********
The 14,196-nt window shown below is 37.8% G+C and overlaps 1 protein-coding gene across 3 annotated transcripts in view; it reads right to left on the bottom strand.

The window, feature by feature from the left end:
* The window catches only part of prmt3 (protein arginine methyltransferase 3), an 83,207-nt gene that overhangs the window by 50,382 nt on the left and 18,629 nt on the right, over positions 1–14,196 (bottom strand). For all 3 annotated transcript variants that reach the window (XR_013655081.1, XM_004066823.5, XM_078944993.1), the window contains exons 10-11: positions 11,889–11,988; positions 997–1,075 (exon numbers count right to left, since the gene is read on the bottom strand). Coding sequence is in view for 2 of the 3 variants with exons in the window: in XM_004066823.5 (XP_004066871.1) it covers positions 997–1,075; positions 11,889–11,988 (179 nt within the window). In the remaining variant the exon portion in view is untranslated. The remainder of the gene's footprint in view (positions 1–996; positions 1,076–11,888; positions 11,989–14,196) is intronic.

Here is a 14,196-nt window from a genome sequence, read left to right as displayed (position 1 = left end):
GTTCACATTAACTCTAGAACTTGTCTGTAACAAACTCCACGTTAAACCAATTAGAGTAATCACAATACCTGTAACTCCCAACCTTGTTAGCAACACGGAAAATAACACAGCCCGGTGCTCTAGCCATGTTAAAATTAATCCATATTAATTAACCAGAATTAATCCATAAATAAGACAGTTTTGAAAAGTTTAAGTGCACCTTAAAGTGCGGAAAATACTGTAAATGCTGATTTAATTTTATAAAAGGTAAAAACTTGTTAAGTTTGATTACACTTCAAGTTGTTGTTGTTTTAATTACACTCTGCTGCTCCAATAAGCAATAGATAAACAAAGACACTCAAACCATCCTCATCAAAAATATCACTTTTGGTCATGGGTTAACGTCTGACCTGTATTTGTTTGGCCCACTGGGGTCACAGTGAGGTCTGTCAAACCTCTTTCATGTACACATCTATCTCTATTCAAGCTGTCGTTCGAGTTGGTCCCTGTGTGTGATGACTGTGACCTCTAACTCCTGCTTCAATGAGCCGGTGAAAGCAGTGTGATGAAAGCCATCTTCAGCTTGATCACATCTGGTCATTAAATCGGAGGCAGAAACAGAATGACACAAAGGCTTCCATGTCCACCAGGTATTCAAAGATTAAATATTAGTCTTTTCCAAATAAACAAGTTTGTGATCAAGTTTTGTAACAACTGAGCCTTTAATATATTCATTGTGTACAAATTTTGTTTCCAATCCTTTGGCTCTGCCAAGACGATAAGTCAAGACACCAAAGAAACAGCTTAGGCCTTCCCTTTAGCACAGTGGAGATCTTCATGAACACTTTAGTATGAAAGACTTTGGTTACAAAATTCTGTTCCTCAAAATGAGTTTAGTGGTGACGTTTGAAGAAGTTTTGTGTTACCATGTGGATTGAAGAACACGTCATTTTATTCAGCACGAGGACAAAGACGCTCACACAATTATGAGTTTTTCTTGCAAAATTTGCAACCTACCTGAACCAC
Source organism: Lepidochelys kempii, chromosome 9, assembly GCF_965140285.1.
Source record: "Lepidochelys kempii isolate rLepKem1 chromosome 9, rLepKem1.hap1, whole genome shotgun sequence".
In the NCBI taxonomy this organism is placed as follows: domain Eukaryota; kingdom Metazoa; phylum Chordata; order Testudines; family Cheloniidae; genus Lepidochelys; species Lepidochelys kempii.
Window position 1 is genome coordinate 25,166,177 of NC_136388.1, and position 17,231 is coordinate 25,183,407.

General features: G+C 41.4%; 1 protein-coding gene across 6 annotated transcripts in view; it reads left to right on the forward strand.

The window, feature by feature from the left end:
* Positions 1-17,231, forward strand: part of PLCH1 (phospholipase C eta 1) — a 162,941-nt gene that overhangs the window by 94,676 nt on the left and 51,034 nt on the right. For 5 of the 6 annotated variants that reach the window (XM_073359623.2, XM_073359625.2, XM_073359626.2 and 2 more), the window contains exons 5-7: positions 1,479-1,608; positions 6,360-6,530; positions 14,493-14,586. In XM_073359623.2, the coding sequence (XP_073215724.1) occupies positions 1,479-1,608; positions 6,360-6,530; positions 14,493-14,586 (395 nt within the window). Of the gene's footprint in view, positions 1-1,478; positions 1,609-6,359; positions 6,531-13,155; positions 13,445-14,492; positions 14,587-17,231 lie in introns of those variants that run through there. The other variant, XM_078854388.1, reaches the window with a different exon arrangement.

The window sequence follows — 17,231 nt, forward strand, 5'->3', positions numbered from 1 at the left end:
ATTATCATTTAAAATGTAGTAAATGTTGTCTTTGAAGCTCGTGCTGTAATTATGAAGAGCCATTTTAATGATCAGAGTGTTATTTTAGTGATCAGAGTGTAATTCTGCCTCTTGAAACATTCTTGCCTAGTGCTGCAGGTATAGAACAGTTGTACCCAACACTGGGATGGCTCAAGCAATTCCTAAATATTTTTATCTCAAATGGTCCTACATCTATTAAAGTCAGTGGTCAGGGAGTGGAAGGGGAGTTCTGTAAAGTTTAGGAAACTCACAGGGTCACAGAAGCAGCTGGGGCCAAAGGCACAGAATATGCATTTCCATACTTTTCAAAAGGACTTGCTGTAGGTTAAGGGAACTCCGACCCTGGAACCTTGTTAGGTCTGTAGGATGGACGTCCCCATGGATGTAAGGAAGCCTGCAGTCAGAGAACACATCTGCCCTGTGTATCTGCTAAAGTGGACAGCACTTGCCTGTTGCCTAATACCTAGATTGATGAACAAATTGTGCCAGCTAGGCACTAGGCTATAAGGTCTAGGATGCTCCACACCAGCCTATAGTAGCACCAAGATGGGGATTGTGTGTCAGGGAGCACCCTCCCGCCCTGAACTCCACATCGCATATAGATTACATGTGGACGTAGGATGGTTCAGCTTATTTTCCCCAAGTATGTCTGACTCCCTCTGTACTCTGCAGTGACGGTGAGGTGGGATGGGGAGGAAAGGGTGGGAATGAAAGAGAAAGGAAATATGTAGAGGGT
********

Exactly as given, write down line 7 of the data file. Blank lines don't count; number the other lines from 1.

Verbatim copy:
Source record: "Lepidochelys kempii isolate rLepKem1 chromosome 9, rLepKem1.hap1, whole genome shotgun sequence".